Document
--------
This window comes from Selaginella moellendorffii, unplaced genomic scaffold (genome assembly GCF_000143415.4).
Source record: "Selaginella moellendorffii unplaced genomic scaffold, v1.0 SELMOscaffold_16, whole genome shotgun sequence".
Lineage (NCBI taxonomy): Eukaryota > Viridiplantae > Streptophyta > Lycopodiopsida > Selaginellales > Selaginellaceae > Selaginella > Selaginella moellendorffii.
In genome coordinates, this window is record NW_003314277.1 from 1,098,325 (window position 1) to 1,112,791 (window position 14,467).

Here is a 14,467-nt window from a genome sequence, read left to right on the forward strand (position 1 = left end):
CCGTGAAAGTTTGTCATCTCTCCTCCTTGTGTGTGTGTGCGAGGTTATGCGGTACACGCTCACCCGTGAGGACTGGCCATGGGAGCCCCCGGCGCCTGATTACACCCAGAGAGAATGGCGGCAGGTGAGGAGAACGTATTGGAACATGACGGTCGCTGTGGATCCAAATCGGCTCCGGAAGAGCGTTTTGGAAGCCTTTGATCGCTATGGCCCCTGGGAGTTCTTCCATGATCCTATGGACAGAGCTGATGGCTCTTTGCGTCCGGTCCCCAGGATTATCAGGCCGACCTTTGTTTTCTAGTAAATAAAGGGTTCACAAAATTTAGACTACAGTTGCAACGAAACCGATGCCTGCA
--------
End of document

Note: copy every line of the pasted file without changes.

This window comes from Selaginella moellendorffii, unplaced genomic scaffold (genome assembly GCF_000143415.4).
Source record: "Selaginella moellendorffii unplaced genomic scaffold, v1.0 SELMOscaffold_16, whole genome shotgun sequence".
Lineage (NCBI taxonomy): Eukaryota > Viridiplantae > Streptophyta > Lycopodiopsida > Selaginellales > Selaginellaceae > Selaginella > Selaginella moellendorffii.
In genome coordinates, this window is record NW_003314277.1 from 1,098,325 (window position 1) to 1,112,791 (window position 14,467).

Here is a 14,467-nt window from a genome sequence, read left to right on the forward strand (position 1 = left end):
CCGTGAAAGTTTGTCATCTCTCCTCCTTGTGTGTGTGTGCGAGGTTATGCGGTACACGCTCACCCGTGAGGACTGGCCATGGGAGCCCCCGGCGCCTGATTACACCCAGAGAGAATGGCGGCAGGTGAGGAGAACGTATTGGAACATGACGGTCGCTGTGGATCCAAATCGGCTCCGGAAGAGCGTTTTGGAAGCCTTTGATCGCTATGGCCCCTGGGAGTTCTTCCATGATCCTATGGACAGAGCTGATGGCTCTTTGCGTCCGGTCCCCAGGATTATCAGGCCGACCTTTGTTTTCTAGTAAATAAAGGGTTCACAAAATTTAGACTACAGTTGCAACGAAACCGATGCCTGCA